lowed up as considered appropriate. Relying on post-transactional controls is less effective
than front-end access restricting controls. Frequently, it takes more resources to investi-
gate and correct errors and/or recover losses than it would take to prevent them. It is im-
portant for the University community to be aware of the wide access available to all initia-
tors and approvers within the newly implemented system. Unit managers should initiate a
more hand-on approach in the management of resources under their oversight to avoid un-
authorized transactions.

It is necessary that departmental managers (supervisors for employees initiating transac-
tions) review appropriate reports of transactions such as departmental ledgers and pro-
ject ledgers, in sufficient detail to ensure that transactions are properly recorded and
charged to correct chart-fields.

Training should be provided to departmental personnel on the reports available, how to
read them and how to detect chart-field errors.

Delegations of authority and monitoring responsibility to staff should be very deliberate
and based on an evaluation of the type of transactions and other responsibilities as-
signed to an employee.

Managing and Delegating Access and Authority

One of the strongest controls in any business operation is the assignment of roles and re-
sponsibilities. In PeopleSoft, the process and the roles assigned are critical to ensure that
appropriate employees initiate and approve transactions with adequate separation of du-
ties. An employee's assigned roles determine what he/she can see and do in the business
processes. Although, the actual entry of role assignments is centralized in the UF Bridges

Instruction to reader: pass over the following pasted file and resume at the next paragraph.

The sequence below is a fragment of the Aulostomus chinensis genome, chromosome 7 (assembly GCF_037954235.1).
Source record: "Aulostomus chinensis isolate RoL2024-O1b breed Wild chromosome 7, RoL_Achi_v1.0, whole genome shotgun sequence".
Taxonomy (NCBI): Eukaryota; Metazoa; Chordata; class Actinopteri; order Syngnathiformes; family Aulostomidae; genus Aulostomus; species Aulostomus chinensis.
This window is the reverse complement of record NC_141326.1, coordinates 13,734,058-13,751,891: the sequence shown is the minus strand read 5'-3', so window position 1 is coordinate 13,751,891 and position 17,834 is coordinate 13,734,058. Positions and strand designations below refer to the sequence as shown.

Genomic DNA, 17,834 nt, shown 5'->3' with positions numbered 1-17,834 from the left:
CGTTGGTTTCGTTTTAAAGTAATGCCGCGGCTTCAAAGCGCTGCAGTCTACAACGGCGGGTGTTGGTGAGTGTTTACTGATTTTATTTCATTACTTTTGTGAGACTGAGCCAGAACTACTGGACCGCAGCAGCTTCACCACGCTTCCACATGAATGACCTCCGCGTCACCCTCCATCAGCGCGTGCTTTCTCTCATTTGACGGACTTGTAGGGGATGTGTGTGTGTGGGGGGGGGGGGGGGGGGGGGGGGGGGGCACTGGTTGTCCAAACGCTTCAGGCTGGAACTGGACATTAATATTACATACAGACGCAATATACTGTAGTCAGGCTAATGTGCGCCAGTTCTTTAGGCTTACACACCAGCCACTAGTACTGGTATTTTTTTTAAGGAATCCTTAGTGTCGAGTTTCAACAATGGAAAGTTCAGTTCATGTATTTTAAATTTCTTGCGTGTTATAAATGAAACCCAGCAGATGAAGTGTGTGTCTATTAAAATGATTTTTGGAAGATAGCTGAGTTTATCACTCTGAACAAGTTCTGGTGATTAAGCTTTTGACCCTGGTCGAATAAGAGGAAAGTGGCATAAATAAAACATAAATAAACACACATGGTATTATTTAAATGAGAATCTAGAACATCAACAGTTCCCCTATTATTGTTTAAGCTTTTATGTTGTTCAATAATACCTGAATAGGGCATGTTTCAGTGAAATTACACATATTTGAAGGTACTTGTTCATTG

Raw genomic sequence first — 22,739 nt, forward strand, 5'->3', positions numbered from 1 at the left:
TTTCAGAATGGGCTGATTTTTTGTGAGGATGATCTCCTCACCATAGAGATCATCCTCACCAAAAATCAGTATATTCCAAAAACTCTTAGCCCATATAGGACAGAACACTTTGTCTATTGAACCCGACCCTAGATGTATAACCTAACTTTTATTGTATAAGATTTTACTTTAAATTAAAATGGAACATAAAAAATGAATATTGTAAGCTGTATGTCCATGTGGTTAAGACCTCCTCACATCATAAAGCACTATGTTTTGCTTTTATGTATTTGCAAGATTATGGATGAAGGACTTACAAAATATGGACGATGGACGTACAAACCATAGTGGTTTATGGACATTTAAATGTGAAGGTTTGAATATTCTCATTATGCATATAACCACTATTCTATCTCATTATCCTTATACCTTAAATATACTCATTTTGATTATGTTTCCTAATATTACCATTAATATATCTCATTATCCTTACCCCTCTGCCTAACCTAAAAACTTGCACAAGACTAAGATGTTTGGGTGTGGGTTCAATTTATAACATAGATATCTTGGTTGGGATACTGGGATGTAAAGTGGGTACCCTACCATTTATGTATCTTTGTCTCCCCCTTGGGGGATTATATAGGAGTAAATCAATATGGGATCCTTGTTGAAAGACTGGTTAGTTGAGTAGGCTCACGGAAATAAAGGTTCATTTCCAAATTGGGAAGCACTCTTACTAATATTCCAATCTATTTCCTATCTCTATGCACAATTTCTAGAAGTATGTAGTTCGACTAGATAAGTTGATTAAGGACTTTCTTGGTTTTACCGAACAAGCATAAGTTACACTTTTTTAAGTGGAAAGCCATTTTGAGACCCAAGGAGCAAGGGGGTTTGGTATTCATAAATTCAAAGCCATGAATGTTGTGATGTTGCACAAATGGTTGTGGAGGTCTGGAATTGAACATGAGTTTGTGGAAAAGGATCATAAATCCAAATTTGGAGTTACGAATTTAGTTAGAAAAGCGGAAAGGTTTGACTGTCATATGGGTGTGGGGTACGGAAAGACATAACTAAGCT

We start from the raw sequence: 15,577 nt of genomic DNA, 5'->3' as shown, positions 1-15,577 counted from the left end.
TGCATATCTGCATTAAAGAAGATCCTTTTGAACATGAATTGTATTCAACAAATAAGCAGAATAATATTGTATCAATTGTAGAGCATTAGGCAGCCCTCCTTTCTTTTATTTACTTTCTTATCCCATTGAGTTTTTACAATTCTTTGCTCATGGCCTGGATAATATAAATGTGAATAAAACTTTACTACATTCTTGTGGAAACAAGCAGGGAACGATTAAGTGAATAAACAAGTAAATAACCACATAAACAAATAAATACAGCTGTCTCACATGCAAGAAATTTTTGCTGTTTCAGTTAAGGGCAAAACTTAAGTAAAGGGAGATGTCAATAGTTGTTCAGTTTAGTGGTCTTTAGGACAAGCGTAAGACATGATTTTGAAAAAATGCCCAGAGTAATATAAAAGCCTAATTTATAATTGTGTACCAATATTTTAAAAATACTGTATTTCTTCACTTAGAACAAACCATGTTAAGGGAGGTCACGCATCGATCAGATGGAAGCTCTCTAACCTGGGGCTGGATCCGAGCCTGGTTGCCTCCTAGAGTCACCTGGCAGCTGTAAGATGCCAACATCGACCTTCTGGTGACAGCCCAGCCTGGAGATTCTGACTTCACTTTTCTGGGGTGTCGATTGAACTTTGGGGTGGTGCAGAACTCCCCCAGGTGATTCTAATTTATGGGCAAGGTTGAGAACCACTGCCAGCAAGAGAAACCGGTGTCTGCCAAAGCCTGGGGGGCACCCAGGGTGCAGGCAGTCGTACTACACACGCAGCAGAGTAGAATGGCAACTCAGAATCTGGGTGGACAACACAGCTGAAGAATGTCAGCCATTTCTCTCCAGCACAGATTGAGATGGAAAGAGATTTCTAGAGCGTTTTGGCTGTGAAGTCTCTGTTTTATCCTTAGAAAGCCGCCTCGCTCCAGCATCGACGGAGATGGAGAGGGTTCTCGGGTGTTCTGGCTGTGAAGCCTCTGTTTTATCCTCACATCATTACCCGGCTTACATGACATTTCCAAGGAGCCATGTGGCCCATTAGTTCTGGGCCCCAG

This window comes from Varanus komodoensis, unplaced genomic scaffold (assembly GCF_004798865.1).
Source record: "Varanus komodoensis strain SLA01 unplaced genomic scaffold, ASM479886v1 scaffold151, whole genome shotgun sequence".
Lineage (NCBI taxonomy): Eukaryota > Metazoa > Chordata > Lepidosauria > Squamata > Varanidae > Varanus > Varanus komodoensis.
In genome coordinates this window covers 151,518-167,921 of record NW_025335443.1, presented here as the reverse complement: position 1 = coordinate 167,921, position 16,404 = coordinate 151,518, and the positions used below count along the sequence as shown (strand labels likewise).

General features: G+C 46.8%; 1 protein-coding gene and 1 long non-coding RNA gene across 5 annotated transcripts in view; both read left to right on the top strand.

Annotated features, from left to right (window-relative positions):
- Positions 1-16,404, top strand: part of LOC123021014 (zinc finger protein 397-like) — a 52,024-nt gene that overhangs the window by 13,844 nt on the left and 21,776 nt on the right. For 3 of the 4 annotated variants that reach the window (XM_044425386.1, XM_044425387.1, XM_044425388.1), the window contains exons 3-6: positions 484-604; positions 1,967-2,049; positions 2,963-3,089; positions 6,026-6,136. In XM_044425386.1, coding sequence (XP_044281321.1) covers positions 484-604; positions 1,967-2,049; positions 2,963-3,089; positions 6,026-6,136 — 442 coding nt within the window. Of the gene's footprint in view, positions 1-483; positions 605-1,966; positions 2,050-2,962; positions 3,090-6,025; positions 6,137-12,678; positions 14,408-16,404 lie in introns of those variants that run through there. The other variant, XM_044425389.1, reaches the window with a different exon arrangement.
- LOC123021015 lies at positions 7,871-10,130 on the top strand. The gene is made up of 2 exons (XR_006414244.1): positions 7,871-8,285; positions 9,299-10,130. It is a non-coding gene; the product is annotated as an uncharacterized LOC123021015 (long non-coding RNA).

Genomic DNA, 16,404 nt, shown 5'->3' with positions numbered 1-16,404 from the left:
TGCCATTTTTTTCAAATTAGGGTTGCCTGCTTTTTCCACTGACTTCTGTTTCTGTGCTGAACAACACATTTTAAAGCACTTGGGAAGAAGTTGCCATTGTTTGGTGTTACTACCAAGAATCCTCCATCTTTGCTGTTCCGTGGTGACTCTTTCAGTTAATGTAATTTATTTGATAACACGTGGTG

Security Team, it will be dependent on requests by departments to assign specific roles to
their staff.

Considering the importance of role assignments and the continuous nature of managing
role-based security, we are concerned that its oversight and management is not well de-
fined with clear lines of authority and responsibility at both the University and unit levels.

University of Florida Audit & Compliance Review

ERP Position PaPer #3 Page 3

Date: June I 2004
Topic: Application Access and Security

The first step is for Deans, Directors and Chairs, to assign the role of Department Se-
curity Authorizer (DSA) or to assume this role themselves. The person in this role will
assign all the other roles without additional department or college review unless a proc-
ess is established within the unit. This is a change from the previous process which re-
quired that the deans, directors, and chairs, approve all role assignments.

Training on the duties and significance of the new DSA role has not been emphasized and
restrictions or suggestion on who should be the DSA or the number of DSA's per unit
have not been provided. The Security Team will review on a case by case basis any as-
signments that would give a single employee incompatible roles. Although training is
strongly recommended prior to being assigned roles, due to time constraints, it has not
been made mandatory.

The Bridges implementation is a monumental undertaking and there are many challenges
and adjustments ahead. The manner in which it is implemented at the University of Flor-
ida uses the basic premise of decentralized transactional processing and oversight. This
requires that University administrators actively participate in delegation decisions and
evaluate the implications of these decisions.